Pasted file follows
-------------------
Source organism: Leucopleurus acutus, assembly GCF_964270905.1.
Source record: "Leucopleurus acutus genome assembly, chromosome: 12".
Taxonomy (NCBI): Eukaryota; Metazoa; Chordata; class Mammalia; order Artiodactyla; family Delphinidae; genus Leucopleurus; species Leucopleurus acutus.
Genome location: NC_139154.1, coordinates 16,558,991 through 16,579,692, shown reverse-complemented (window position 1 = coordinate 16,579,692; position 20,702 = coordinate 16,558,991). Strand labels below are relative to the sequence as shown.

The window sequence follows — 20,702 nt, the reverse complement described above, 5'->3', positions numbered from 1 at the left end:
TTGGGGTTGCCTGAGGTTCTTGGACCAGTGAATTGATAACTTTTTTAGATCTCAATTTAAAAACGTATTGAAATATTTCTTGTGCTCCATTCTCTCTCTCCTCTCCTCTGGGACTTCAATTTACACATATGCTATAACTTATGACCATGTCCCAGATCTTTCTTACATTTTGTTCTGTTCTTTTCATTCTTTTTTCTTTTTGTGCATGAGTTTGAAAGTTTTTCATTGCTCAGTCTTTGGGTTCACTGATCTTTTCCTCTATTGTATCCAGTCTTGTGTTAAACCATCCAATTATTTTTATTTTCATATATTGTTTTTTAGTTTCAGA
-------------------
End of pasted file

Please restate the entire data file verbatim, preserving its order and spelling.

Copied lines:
Source organism: Leucopleurus acutus, assembly GCF_964270905.1.
Source record: "Leucopleurus acutus genome assembly, chromosome: 12".
Taxonomy (NCBI): Eukaryota; Metazoa; Chordata; class Mammalia; order Artiodactyla; family Delphinidae; genus Leucopleurus; species Leucopleurus acutus.
Genome location: NC_139154.1, coordinates 16,558,991 through 16,579,692, shown reverse-complemented (window position 1 = coordinate 16,579,692; position 20,702 = coordinate 16,558,991). Strand labels below are relative to the sequence as shown.

The window sequence follows — 20,702 nt, the reverse complement described above, 5'->3', positions numbered from 1 at the left end:
TTGGGGTTGCCTGAGGTTCTTGGACCAGTGAATTGATAACTTTTTTAGATCTCAATTTAAAAACGTATTGAAATATTTCTTGTGCTCCATTCTCTCTCTCCTCTCCTCTGGGACTTCAATTTACACATATGCTATAACTTATGACCATGTCCCAGATCTTTCTTACATTTTGTTCTGTTCTTTTCATTCTTTTTTCTTTTTGTGCATGAGTTTGAAAGTTTTTCATTGCTCAGTCTTTGGGTTCACTGATCTTTTCCTCTATTGTATCCAGTCTTGTGTTAAACCATCCAATTATTTTTATTTTCATATATTGTTTTTTAGTTTCAGA